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Ernest Chan talks about how backward adjusted prices induce a look-ahead bias in the comments of one of his blog posts, Beware of Low Frequency Data. Scroll down in the comments to when he's responding to Samuel. Essentially when using backward adjusted prices, you must look at the entire dataset and backward adjust everything so that the latest adjusted ...


3

Only unadjusted data will permit you to see the stock split. You cannot look at adjusted data and tell if a split occurred. The are a variety of sites that list stock splits (Google: "Stock Split Calendar"). Fidelity provides a reliable one on a monthly basis. You'll have to capture it a month at a time of you want a historical list: https://eresearch....


3

This sounds like a classic, introductory corporate finance question. If interest payments on debt are tax deductible, increasing debt lowers corporate income taxes. Taking total firm cash flows as given, increasing debt effectively redirects cash flows from the government to equity holders. With no counteracting forces, firm owners will choose an all debt ...


1

The kinds of corporate actions that would affect equities in the index context are splits, reverese splits, stock dividends, etc. E.g., you start out with 1 share, and the next day you have 2 shares worth half the old price, but the same net claim on the corporation. But these corporate actions don't affect bonds. You have an obligation promising to repay ...


1

All the events that affect shares outstanding happen overnight.


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For derivatives, there usually exists some agreement between the counterparties on how to handle corporate actions. The same for exchange traded contracts. EUREX, for example, has some pieces on the treatment of corporate actions and also mergers, here: https://www.eurexchange.com/exchange-en/products/equ/corporate-actions-procedures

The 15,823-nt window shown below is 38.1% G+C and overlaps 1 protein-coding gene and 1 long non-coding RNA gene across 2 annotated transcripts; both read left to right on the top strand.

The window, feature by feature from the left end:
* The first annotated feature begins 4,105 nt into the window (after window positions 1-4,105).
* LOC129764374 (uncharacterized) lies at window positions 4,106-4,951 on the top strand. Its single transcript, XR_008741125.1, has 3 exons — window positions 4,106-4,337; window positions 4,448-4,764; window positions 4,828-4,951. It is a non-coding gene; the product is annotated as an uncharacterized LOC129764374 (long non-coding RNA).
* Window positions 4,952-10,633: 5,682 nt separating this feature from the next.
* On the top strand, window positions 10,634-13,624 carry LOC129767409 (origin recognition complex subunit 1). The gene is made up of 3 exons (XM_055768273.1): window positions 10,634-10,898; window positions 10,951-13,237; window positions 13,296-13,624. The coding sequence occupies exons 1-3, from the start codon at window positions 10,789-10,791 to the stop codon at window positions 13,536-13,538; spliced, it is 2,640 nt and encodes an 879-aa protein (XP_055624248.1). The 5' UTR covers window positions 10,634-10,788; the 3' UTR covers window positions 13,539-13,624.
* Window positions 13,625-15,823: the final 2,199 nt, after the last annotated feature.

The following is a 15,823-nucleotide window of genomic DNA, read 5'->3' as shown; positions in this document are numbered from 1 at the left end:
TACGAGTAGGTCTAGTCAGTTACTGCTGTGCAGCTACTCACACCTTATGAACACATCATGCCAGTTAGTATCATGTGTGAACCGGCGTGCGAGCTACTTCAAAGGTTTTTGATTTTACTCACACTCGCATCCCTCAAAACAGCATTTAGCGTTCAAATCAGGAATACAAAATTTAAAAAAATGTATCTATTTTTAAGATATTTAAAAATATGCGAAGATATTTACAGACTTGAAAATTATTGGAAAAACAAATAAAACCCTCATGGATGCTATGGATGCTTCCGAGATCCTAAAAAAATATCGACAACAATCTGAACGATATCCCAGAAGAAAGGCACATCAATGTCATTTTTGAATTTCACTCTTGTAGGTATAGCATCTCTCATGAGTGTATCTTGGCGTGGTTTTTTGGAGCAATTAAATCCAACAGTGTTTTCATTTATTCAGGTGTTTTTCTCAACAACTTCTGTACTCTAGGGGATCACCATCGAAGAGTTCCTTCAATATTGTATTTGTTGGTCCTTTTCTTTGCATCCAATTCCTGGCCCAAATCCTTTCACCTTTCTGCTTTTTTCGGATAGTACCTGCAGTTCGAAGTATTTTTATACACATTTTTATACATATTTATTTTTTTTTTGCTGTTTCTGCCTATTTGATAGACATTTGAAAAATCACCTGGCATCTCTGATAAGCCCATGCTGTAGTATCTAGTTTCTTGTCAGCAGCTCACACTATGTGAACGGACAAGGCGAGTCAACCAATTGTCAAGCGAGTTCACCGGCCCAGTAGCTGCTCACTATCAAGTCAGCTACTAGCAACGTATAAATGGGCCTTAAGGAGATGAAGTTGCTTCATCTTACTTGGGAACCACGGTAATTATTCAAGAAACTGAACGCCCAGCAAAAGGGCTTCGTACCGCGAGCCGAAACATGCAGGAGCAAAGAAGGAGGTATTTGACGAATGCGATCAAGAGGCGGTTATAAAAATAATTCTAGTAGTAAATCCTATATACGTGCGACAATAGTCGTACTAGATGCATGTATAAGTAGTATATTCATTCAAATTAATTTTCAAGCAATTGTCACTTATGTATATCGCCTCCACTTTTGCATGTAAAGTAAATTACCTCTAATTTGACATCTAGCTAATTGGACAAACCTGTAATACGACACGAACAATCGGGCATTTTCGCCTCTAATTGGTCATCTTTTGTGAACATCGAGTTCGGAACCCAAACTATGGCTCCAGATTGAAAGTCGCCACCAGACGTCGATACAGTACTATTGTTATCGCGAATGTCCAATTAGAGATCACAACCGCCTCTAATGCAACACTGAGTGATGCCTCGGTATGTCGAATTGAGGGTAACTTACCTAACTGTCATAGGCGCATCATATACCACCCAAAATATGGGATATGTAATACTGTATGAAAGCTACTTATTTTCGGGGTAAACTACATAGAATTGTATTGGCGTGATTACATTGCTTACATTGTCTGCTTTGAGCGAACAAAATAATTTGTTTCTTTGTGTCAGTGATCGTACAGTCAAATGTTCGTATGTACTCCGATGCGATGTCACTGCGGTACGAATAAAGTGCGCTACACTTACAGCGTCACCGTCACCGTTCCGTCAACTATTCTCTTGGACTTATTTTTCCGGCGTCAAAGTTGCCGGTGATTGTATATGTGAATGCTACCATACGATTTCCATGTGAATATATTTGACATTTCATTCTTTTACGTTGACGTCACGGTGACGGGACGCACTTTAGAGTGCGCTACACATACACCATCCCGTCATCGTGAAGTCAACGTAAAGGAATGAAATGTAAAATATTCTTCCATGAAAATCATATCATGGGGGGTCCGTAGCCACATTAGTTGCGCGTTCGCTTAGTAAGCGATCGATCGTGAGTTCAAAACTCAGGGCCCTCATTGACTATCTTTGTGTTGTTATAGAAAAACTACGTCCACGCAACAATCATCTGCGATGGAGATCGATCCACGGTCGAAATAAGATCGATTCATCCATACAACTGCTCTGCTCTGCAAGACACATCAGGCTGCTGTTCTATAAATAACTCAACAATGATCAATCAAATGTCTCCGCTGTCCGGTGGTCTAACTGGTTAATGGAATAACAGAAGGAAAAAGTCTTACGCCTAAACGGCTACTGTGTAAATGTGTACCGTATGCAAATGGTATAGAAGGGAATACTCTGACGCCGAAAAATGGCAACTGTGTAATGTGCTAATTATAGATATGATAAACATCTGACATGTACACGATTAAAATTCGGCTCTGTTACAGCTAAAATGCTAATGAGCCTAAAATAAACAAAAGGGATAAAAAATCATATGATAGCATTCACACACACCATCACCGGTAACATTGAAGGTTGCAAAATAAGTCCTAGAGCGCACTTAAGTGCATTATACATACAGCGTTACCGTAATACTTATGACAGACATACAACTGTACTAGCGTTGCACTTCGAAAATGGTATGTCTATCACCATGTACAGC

1

I don't think you'll find a Bloomberg FLDS event to get all upcoming corporate actions. But using the terminal you can use CACS<GO> to get a list of all upcoming corporate actions for a particular ticker. I'm not sure if you can do the same whit an equity screen EQS.


1

This isn't a question related to quantitative finance. I'm voting to close but I will answer your question. I assume by "giving up equity", you exclude "giving up equity" to family or charitable trusts endowed by family. In that case, your premise is incorrect. Bosch is one of the largest companies in the world by employee count. 100% of it is owned by the ...


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